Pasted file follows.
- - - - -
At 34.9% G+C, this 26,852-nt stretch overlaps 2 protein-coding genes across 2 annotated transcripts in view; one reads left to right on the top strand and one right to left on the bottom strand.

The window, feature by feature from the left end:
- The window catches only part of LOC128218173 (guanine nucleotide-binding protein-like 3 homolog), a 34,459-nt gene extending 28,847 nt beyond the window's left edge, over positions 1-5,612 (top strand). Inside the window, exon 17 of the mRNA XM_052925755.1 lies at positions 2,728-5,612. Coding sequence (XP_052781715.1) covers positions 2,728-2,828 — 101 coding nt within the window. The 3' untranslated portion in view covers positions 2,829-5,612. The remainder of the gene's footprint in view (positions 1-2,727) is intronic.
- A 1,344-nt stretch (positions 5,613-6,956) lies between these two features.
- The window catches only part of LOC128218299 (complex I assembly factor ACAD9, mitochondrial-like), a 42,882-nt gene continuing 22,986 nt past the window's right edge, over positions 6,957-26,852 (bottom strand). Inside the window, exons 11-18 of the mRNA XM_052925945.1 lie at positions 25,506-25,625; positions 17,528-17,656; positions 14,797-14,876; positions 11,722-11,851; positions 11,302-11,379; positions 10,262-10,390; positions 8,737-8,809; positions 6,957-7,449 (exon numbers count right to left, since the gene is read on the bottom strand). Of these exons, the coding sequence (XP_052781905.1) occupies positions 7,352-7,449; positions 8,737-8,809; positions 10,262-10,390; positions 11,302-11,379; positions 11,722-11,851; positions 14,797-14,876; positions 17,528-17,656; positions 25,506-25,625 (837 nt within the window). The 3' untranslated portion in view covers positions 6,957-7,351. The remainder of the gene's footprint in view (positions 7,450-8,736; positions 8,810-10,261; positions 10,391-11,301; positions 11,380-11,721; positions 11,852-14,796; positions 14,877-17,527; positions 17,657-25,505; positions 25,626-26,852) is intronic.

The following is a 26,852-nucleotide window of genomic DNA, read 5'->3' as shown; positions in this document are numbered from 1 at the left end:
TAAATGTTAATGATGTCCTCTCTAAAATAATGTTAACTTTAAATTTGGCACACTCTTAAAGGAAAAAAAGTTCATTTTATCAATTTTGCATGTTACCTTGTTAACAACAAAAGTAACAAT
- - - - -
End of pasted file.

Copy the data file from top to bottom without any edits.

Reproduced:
At 34.9% G+C, this 26,852-nt stretch overlaps 2 protein-coding genes across 2 annotated transcripts in view; one reads left to right on the top strand and one right to left on the bottom strand.

The window, feature by feature from the left end:
- The window catches only part of LOC128218173 (guanine nucleotide-binding protein-like 3 homolog), a 34,459-nt gene extending 28,847 nt beyond the window's left edge, over positions 1-5,612 (top strand). Inside the window, exon 17 of the mRNA XM_052925755.1 lies at positions 2,728-5,612. Coding sequence (XP_052781715.1) covers positions 2,728-2,828 — 101 coding nt within the window. The 3' untranslated portion in view covers positions 2,829-5,612. The remainder of the gene's footprint in view (positions 1-2,727) is intronic.
- A 1,344-nt stretch (positions 5,613-6,956) lies between these two features.
- The window catches only part of LOC128218299 (complex I assembly factor ACAD9, mitochondrial-like), a 42,882-nt gene continuing 22,986 nt past the window's right edge, over positions 6,957-26,852 (bottom strand). Inside the window, exons 11-18 of the mRNA XM_052925945.1 lie at positions 25,506-25,625; positions 17,528-17,656; positions 14,797-14,876; positions 11,722-11,851; positions 11,302-11,379; positions 10,262-10,390; positions 8,737-8,809; positions 6,957-7,449 (exon numbers count right to left, since the gene is read on the bottom strand). Of these exons, the coding sequence (XP_052781905.1) occupies positions 7,352-7,449; positions 8,737-8,809; positions 10,262-10,390; positions 11,302-11,379; positions 11,722-11,851; positions 14,797-14,876; positions 17,528-17,656; positions 25,506-25,625 (837 nt within the window). The 3' untranslated portion in view covers positions 6,957-7,351. The remainder of the gene's footprint in view (positions 7,450-8,736; positions 8,810-10,261; positions 10,391-11,301; positions 11,380-11,721; positions 11,852-14,796; positions 14,877-17,527; positions 17,657-25,505; positions 25,626-26,852) is intronic.

The following is a 26,852-nucleotide window of genomic DNA, read 5'->3' as shown; positions in this document are numbered from 1 at the left end:
TAAATGTTAATGATGTCCTCTCTAAAATAATGTTAACTTTAAATTTGGCACACTCTTAAAGGAAAAAAAGTTCATTTTATCAATTTTGCATGTTACCTTGTTAACAACAAAAGTAACAAT